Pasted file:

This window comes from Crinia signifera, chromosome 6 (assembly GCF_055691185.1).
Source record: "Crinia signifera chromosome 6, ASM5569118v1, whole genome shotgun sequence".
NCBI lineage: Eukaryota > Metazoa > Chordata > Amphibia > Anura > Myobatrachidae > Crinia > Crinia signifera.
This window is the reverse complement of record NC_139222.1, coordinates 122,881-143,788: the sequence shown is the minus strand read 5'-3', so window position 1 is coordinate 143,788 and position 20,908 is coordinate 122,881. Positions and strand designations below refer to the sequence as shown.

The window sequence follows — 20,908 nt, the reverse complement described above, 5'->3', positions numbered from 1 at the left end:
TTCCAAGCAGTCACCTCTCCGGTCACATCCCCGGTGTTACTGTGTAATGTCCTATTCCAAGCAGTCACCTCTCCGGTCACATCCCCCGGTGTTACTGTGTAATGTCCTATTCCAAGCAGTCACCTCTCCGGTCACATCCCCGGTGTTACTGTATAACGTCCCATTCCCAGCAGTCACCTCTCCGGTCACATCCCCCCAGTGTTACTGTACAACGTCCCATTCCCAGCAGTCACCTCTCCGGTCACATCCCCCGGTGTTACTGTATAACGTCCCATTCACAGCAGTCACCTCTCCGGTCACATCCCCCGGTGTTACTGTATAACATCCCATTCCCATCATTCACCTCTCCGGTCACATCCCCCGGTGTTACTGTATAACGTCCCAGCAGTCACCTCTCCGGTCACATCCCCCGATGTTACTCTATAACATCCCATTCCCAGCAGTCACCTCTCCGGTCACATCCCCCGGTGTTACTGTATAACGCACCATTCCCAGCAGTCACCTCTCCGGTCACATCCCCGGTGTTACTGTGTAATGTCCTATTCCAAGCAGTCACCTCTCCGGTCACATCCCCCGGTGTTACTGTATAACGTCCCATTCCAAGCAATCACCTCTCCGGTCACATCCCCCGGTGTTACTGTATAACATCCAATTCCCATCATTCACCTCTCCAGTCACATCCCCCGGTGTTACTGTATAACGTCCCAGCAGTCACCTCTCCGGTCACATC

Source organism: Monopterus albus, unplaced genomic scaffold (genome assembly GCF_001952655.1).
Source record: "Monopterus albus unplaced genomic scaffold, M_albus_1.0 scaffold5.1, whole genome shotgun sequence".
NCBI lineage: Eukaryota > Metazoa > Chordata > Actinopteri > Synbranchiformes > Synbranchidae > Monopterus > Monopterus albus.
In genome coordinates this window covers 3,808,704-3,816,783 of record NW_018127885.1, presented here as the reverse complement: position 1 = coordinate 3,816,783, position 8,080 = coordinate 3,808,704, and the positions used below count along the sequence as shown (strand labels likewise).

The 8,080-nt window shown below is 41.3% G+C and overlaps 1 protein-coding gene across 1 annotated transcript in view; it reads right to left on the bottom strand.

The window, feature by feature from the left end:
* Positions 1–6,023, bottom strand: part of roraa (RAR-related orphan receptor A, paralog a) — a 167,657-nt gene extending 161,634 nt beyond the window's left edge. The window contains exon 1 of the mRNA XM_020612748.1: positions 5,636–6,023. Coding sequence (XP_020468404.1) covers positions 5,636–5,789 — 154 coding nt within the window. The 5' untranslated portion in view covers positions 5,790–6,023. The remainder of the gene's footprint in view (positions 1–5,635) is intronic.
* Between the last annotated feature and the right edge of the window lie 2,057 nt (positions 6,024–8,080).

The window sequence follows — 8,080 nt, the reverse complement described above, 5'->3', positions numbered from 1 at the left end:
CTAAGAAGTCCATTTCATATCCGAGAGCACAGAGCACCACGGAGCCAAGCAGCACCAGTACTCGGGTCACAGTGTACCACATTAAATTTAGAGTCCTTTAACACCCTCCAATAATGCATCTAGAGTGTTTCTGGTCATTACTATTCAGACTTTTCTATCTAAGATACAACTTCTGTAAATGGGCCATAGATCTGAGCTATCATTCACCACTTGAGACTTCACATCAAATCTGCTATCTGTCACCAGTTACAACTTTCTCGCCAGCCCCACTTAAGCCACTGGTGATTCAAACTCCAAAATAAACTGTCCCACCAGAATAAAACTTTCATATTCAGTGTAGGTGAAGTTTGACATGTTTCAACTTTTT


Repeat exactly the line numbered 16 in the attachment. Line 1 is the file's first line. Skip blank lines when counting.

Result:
CTAAGAAGTCCATTTCATATCCGAGAGCACAGAGCACCACGGAGCCAAGCAGCACCAGTACTCGGGTCACAGTGTACCACATTAAATTTAGAGTCCTTTAACACCCTCCAATAATGCATCTAGAGTGTTTCTGGTCATTACTATTCAGACTTTTCTATCTAAGATACAACTTCTGTAAATGGGCCATAGATCTGAGCTATCATTCACCACTTGAGACTTCACATCAAATCTGCTATCTGTCACCAGTTACAACTTTCTCGCCAGCCCCACTTAAGCCACTGGTGATTCAAACTCCAAAATAAACTGTCCCACCAGAATAAAACTTTCATATTCAGTGTAGGTGAAGTTTGACATGTTTCAACTTTTT